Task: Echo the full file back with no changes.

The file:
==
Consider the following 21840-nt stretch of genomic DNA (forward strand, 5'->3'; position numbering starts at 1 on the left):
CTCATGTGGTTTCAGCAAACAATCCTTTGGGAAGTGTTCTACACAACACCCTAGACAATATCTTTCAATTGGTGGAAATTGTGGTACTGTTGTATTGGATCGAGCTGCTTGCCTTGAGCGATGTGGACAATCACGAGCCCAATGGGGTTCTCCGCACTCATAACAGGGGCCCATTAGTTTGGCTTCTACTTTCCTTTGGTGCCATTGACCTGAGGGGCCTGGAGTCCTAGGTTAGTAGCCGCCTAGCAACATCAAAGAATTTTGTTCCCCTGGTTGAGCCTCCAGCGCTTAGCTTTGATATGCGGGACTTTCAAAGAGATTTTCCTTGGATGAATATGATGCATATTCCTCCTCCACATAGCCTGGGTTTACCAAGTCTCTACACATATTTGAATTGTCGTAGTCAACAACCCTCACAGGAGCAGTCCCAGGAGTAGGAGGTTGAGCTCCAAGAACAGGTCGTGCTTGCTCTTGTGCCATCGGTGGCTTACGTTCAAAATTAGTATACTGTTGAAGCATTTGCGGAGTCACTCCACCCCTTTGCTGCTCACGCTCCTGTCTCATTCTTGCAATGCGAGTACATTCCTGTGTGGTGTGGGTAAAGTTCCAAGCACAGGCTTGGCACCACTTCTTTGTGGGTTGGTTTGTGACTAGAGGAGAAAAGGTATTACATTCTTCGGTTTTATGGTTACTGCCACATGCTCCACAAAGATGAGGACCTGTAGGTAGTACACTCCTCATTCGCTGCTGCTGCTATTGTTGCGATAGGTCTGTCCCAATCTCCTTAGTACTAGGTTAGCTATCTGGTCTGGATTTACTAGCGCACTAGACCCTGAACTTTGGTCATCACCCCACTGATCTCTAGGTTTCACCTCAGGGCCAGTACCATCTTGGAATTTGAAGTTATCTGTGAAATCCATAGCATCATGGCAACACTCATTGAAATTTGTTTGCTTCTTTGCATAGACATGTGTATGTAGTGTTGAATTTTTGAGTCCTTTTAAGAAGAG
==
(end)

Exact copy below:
Consider the following 21840-nt stretch of genomic DNA (forward strand, 5'->3'; position numbering starts at 1 on the left):
CTCATGTGGTTTCAGCAAACAATCCTTTGGGAAGTGTTCTACACAACACCCTAGACAATATCTTTCAATTGGTGGAAATTGTGGTACTGTTGTATTGGATCGAGCTGCTTGCCTTGAGCGATGTGGACAATCACGAGCCCAATGGGGTTCTCCGCACTCATAACAGGGGCCCATTAGTTTGGCTTCTACTTTCCTTTGGTGCCATTGACCTGAGGGGCCTGGAGTCCTAGGTTAGTAGCCGCCTAGCAACATCAAAGAATTTTGTTCCCCTGGTTGAGCCTCCAGCGCTTAGCTTTGATATGCGGGACTTTCAAAGAGATTTTCCTTGGATGAATATGATGCATATTCCTCCTCCACATAGCCTGGGTTTACCAAGTCTCTACACATATTTGAATTGTCGTAGTCAACAACCCTCACAGGAGCAGTCCCAGGAGTAGGAGGTTGAGCTCCAAGAACAGGTCGTGCTTGCTCTTGTGCCATCGGTGGCTTACGTTCAAAATTAGTATACTGTTGAAGCATTTGCGGAGTCACTCCACCCCTTTGCTGCTCACGCTCCTGTCTCATTCTTGCAATGCGAGTACATTCCTGTGTGGTGTGGGTAAAGTTCCAAGCACAGGCTTGGCACCACTTCTTTGTGGGTTGGTTTGTGACTAGAGGAGAAAAGGTATTACATTCTTCGGTTTTATGGTTACTGCCACATGCTCCACAAAGATGAGGACCTGTAGGTAGTACACTCCTCATTCGCTGCTGCTGCTATTGTTGCGATAGGTCTGTCCCAATCTCCTTAGTACTAGGTTAGCTATCTGGTCTGGATTTACTAGCGCACTAGACCCTGAACTTTGGTCATCACCCCACTGATCTCTAGGTTTCACCTCAGGGCCAGTACCATCTTGGAATTTGAAGTTATCTGTGAAATCCATAGCATCATGGCAACACTCATTGAAATTTGTTTGCTTCTTTGCATAGACATGTGTATGTAGTGTTGAATTTTTGAGTCCTTTTAAGAAGAG